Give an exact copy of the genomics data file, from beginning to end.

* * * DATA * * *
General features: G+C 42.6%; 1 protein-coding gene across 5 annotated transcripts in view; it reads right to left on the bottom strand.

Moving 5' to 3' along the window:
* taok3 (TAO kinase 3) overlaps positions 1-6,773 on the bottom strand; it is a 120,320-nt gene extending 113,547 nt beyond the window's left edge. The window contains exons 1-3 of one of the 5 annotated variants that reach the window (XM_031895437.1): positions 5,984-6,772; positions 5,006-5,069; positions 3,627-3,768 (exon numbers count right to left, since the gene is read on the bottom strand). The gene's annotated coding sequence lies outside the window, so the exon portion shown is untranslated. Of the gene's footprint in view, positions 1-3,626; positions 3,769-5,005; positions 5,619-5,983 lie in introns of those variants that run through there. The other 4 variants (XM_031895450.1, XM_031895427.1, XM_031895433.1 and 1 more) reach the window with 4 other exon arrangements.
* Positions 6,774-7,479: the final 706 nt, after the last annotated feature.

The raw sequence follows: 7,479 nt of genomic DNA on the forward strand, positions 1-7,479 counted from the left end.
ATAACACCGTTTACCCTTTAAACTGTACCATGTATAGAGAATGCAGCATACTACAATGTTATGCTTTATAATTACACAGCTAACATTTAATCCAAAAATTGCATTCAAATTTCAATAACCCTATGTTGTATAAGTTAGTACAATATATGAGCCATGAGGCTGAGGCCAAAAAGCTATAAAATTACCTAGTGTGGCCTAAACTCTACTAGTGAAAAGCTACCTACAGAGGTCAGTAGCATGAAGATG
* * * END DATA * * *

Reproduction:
General features: G+C 42.6%; 1 protein-coding gene across 5 annotated transcripts in view; it reads right to left on the bottom strand.

Moving 5' to 3' along the window:
* taok3 (TAO kinase 3) overlaps positions 1-6,773 on the bottom strand; it is a 120,320-nt gene extending 113,547 nt beyond the window's left edge. The window contains exons 1-3 of one of the 5 annotated variants that reach the window (XM_031895437.1): positions 5,984-6,772; positions 5,006-5,069; positions 3,627-3,768 (exon numbers count right to left, since the gene is read on the bottom strand). The gene's annotated coding sequence lies outside the window, so the exon portion shown is untranslated. Of the gene's footprint in view, positions 1-3,626; positions 3,769-5,005; positions 5,619-5,983 lie in introns of those variants that run through there. The other 4 variants (XM_031895450.1, XM_031895427.1, XM_031895433.1 and 1 more) reach the window with 4 other exon arrangements.
* Positions 6,774-7,479: the final 706 nt, after the last annotated feature.

The raw sequence follows: 7,479 nt of genomic DNA on the forward strand, positions 1-7,479 counted from the left end.
ATAACACCGTTTACCCTTTAAACTGTACCATGTATAGAGAATGCAGCATACTACAATGTTATGCTTTATAATTACACAGCTAACATTTAATCCAAAAATTGCATTCAAATTTCAATAACCCTATGTTGTATAAGTTAGTACAATATATGAGCCATGAGGCTGAGGCCAAAAAGCTATAAAATTACCTAGTGTGGCCTAAACTCTACTAGTGAAAAGCTACCTACAGAGGTCAGTAGCATGAAGATG